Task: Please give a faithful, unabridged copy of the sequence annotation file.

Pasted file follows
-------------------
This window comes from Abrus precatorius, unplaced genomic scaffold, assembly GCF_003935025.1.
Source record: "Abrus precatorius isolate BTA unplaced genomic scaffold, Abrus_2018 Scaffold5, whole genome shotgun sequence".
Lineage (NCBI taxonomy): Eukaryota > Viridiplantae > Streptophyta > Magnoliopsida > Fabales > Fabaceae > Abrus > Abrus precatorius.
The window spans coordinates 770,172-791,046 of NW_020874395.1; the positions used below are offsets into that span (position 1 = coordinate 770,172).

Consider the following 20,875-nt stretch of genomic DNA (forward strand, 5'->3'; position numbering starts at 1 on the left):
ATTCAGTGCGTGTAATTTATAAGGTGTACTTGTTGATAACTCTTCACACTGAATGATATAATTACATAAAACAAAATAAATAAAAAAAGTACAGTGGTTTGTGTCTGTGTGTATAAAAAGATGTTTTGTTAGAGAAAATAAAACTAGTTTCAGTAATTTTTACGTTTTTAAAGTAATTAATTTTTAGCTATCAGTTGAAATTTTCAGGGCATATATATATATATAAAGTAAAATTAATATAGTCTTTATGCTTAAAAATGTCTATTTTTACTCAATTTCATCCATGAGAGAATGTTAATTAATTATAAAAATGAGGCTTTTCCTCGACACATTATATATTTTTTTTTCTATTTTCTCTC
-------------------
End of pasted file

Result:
This window comes from Abrus precatorius, unplaced genomic scaffold, assembly GCF_003935025.1.
Source record: "Abrus precatorius isolate BTA unplaced genomic scaffold, Abrus_2018 Scaffold5, whole genome shotgun sequence".
Lineage (NCBI taxonomy): Eukaryota > Viridiplantae > Streptophyta > Magnoliopsida > Fabales > Fabaceae > Abrus > Abrus precatorius.
The window spans coordinates 770,172-791,046 of NW_020874395.1; the positions used below are offsets into that span (position 1 = coordinate 770,172).

Consider the following 20,875-nt stretch of genomic DNA (forward strand, 5'->3'; position numbering starts at 1 on the left):
ATTCAGTGCGTGTAATTTATAAGGTGTACTTGTTGATAACTCTTCACACTGAATGATATAATTACATAAAACAAAATAAATAAAAAAAGTACAGTGGTTTGTGTCTGTGTGTATAAAAAGATGTTTTGTTAGAGAAAATAAAACTAGTTTCAGTAATTTTTACGTTTTTAAAGTAATTAATTTTTAGCTATCAGTTGAAATTTTCAGGGCATATATATATATATAAAGTAAAATTAATATAGTCTTTATGCTTAAAAATGTCTATTTTTACTCAATTTCATCCATGAGAGAATGTTAATTAATTATAAAAATGAGGCTTTTCCTCGACACATTATATATTTTTTTTTCTATTTTCTCTC